When people say that the “ends justify the means,” it is usually an excuse for screwing something up and shrugging their shoulders as if to say, “Oh well, I got the result I wanted and that’s all that matters.” It reminds me of that impulse you have when you are a kid playing a practical joke that you know is probably a bad idea, but do it anyway because you want that thrill you feel after your plot, usually at someone else’s expense, has been executed. It’s all fun and games until someone gets hurt. After giving it some thought as it relates to engineering, I think I’ve come up with the answer to whether the “ends justify the means” and my answer would be… sometimes.

We as engineers are often guilty of taking things literally, and we can apply those skills to answer deep philosophical questions. If you’ve made it this far in life, chances are you’ve sat in a few classes and been graded on your performance. If you’re like me and went to school for engineering, you may have hoped and prayed that your class would be graded on a curve. Grading on a curve meant that if you got a test score of say 35% for example, you might not actually get a failing grade if the best score in the class was a 55%.

Depending on how driven a student you were (or are) might reflect where your grades would land on the bell curve. As a refresher, a bell curve is a graphical representation of a “normal” distribution of data. Some data points will land on the far left of the curve, some on the far right, but most will land in the middle. The middle, which is the highest point of the bell curve, is known as the “mean,” defined as the mathematical average of two or more numbers. The width of the bell curve, or how far it spreads out at each end, is defined by a term known as “standard deviation.” Standard deviation is calculated by taking the square root of the variance, the distance from each number from the mean.

Let’s put this into context for something we all understand — toilet flush rates. For argument’s sake, I’m going to say that the average flush rate for a toilet is 1.44 gpf. This is the mathematical average of the LEED baseline flush rate of 1.6 and what is becoming an industry standard in some markets of 1.28. The variance in toilet flush rates is not too great, and if I were to envision a bell curve, it would be narrow and steep. The outliers on the high end might include some pre-1992 3.5 gpf boat anchors, clinic service sinks and a few toilets with broken flushometers from being kicked one too many times. On the low end, we would see some roadside composting toilets (which use zero water), 0.5 gpf airplane toilets, 1.0 gpf pressure assisted devices, or the lower flow dual flush units.

Here is a normal distribution of water closet flush rates with a standard deviation of 0.4 and a probability density of 1:

In order to achieve a probability density of 1, I input the standard deviation of 0.4. Standard deviation tells us how much observations of a data set differ from the mean. In order to get a more realistic picture of the normal distribution of installed water closets, I am going to decrease the standard deviation. Based on my professional experience as a plumbing engineer and personal experience using public water closets, I know that the standard deviation of water closets with various flush rates is much closer to 1.44 gpf. The below graph shows a normal distribution graph with a standard deviation of 0.2.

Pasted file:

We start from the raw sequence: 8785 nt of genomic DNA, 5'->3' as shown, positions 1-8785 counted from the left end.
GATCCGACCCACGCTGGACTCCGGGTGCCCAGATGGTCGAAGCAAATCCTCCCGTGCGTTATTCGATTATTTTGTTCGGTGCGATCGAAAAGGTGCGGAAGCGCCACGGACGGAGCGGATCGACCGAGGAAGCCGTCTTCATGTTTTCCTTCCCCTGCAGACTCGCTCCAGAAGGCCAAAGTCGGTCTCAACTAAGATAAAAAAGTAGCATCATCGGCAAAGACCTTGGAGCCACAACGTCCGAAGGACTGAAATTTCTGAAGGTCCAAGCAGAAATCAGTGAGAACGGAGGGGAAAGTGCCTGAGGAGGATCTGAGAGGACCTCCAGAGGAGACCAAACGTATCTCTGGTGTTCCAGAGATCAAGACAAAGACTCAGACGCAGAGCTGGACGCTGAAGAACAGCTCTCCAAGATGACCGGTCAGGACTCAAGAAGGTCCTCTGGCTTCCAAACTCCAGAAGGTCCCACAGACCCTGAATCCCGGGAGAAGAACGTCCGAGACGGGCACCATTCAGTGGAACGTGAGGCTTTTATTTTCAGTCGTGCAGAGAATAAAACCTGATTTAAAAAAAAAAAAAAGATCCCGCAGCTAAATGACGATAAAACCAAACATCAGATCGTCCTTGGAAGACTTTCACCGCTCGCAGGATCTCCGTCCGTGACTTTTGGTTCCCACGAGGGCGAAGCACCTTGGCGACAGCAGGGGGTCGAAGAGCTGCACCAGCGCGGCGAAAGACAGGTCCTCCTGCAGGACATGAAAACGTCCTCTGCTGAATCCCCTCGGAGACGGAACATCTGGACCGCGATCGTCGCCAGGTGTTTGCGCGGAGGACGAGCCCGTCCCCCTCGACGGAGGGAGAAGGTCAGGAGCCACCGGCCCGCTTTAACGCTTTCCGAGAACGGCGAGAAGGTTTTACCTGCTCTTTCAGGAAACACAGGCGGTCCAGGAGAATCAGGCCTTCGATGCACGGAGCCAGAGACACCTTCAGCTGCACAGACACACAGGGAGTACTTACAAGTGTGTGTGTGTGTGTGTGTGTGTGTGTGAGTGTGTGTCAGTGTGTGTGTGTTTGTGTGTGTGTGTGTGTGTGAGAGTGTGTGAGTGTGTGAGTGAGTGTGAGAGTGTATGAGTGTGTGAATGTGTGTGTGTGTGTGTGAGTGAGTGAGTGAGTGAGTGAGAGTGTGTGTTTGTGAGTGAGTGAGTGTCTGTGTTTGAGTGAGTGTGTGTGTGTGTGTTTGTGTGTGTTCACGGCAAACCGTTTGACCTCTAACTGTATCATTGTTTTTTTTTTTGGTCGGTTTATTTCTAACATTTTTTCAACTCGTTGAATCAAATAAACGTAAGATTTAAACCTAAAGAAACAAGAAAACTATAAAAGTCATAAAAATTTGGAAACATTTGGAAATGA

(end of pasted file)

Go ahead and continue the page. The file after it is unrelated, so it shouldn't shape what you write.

We can see by comparing the two distribution curves that water closet flush rates actually have a pretty high probability density. If we were to do a survey of all water closets throughout the United States, I have a hunch that the standard deviation is probably less than 0.2 and the probability density likely even higher than 2.0.

The other important factor to understand when discussing bell curves is called the *scaling parameter*. The first curve, with a standard deviation of 0.4 has a larger scaling parameter since the data fall wider to the left and right of the mean. You can see that it represents data as low as 0.5 gpf and as high as 2.5 gpf. The curve with a standard deviation of 0.2 falls closer in between 1 and 2 gpf.

In practicality, plumbing engineers all experience design challenges related to water closet flush rates. Sometimes we work for clients where the primary driver is water conservation or LEED points. We understand the technology that is available and the risks involved with specifying flush valves that fall too far to the left of the bell curve. I myself have been on projects with scorecards that use flush rates for flush valves that are not even available on the market. I’ve also been on projects where a higher flush rate is desirable for the maximum level of public safety. While we are limited by law on going above 1.6 gpf, I’ve actually heard engineers profess some type of Newtonian law of water conservation that “water is neither created nor destroyed,” so who cares about water conservation. While there may be some truth to the Law of Conservation of Mass, it does still cost money to use water and our clients do typically appreciate us being cognizant of that.

It should now be clear that there are times when the *ends do justify the means*. To justify is to show something to be right or reasonable. If we are specifying a water closet and the flush rate falls within the reasonable bounds of standard deviation, I would argue that the ends are justified because they are within the standard deviation of the mean. If we find ourselves falling outside the bounds of what is reasonable, we should do a double take — we might be going down a design or engineering path where the ends are just too far out and do not actually justify the means.